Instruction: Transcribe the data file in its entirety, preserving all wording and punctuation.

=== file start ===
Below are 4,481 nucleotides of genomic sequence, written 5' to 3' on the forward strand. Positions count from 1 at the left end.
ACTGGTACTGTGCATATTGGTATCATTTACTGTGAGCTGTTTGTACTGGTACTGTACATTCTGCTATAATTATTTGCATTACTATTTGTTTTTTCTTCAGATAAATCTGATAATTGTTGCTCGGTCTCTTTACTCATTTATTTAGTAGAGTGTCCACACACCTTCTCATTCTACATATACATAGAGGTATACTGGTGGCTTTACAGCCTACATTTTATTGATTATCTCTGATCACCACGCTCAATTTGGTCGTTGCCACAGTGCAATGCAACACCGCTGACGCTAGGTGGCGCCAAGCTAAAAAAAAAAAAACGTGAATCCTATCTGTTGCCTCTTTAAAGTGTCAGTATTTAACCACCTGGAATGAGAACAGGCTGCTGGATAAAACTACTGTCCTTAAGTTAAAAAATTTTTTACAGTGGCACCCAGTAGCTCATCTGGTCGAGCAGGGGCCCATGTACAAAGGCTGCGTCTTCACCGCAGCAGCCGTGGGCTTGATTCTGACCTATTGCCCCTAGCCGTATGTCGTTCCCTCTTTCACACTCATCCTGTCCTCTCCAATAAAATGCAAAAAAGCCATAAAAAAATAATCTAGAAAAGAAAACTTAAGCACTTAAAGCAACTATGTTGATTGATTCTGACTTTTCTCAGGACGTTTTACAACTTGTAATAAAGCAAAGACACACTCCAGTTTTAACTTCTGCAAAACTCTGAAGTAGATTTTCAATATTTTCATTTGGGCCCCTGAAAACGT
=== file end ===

Below are 4,481 nucleotides of genomic sequence, written 5' to 3' on the forward strand. Positions count from 1 at the left end.
ACTGGTACTGTGCATATTGGTATCATTTACTGTGAGCTGTTTGTACTGGTACTGTACATTCTGCTATAATTATTTGCATTACTATTTGTTTTTTCTTCAGATAAATCTGATAATTGTTGCTCGGTCTCTTTACTCATTTATTTAGTAGAGTGTCCACACACCTTCTCATTCTACATATACATAGAGGTATACTGGTGGCTTTACAGCCTACATTTTATTGATTATCTCTGATCACCACGCTCAATTTGGTCGTTGCCACAGTGCAATGCAACACCGCTGACGCTAGGTGGCGCCAAGCTAAAAAAAAAAAAACGTGAATCCTATCTGTTGCCTCTTTAAAGTGTCAGTATTTAACCACCTGGAATGAGAACAGGCTGCTGGATAAAACTACTGTCCTTAAGTTAAAAAATTTTTTACAGTGGCACCCAGTAGCTCATCTGGTCGAGCAGGGGCCCATGTACAAAGGCTGCGTCTTCACCGCAGCAGCCGTGGGCTTGATTCTGACCTATTGCCCCTAGCCGTATGTCGTTCCCTCTTTCACACTCATCCTGTCCTCTCCAATAAAATGCAAAAAAGCCATAAAAAAATAATCTAGAAAAGAAAACTTAAGCACTTAAAGCAACTATGTTGATTGATTCTGACTTTTCTCAGGACGTTTTACAACTTGTAATAAAGCAAAGACACACTCCAGTTTTAACTTCTGCAAAACTCTGAAGTAGATTTTCAATATTTTCATTTGGGCCCCTGAAAACGT